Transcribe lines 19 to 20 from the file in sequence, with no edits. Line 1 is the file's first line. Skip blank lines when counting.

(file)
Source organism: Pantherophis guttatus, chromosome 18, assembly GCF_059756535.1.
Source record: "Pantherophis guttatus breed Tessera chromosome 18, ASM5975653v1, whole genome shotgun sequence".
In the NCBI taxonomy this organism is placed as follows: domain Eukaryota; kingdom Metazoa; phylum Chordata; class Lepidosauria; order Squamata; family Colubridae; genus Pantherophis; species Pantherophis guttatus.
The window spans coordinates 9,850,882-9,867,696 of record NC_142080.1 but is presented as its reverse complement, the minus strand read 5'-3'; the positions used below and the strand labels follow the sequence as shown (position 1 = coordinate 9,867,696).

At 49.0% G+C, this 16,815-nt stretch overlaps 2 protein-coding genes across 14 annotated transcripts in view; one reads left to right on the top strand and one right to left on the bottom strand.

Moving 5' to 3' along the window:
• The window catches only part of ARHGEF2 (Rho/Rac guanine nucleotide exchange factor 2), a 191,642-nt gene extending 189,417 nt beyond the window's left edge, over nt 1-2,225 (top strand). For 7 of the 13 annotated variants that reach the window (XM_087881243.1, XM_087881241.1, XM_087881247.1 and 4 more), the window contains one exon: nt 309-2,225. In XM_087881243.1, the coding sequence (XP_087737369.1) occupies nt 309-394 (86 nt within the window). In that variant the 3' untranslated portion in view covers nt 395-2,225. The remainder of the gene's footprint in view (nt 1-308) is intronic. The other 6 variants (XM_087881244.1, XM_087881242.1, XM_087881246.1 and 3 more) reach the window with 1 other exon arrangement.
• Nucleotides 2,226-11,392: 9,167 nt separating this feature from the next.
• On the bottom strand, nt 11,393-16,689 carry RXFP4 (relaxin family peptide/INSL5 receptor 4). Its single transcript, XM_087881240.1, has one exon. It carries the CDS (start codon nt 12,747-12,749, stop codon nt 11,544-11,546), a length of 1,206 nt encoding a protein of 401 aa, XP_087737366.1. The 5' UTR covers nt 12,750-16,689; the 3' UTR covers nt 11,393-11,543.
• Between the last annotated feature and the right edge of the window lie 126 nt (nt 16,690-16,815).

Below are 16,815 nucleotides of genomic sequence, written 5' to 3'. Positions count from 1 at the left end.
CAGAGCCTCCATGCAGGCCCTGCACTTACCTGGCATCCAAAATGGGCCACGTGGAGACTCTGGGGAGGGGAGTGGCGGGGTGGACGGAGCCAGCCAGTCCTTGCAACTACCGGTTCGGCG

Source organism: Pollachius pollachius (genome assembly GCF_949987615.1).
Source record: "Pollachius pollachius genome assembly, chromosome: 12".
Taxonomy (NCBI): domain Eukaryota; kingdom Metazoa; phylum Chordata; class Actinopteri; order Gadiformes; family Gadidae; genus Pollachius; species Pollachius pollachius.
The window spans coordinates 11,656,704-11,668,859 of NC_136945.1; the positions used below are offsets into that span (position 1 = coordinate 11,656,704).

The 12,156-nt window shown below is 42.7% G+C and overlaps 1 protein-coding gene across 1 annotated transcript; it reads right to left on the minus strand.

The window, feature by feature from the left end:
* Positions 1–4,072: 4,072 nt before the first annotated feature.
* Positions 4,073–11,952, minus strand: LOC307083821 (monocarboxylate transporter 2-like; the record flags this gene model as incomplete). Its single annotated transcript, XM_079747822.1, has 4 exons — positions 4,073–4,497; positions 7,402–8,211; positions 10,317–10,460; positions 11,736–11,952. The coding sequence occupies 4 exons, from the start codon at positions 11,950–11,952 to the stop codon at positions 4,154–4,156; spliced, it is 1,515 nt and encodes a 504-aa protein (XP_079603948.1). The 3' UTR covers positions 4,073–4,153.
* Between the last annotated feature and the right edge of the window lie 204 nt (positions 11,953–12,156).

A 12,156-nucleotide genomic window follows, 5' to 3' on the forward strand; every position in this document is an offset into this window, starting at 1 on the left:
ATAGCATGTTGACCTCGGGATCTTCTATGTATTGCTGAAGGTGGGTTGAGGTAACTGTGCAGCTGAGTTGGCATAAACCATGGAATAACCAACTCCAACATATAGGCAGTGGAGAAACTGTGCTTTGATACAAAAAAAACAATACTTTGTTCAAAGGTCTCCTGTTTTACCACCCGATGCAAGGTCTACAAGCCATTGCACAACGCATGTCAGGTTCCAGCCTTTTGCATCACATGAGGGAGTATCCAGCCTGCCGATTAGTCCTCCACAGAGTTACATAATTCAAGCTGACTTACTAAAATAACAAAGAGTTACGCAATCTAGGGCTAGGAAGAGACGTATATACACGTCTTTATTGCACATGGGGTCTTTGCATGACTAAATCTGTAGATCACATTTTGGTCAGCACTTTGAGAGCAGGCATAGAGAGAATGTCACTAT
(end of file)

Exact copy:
* Positions 1–4,072: 4,072 nt before the first annotated feature.
* Positions 4,073–11,952, minus strand: LOC307083821 (monocarboxylate transporter 2-like; the record flags this gene model as incomplete). Its single annotated transcript, XM_079747822.1, has 4 exons — positions 4,073–4,497; positions 7,402–8,211; positions 10,317–10,460; positions 11,736–11,952. The coding sequence occupies 4 exons, from the start codon at positions 11,950–11,952 to the stop codon at positions 4,154–4,156; spliced, it is 1,515 nt and encodes a 504-aa protein (XP_079603948.1). The 3' UTR covers positions 4,073–4,153.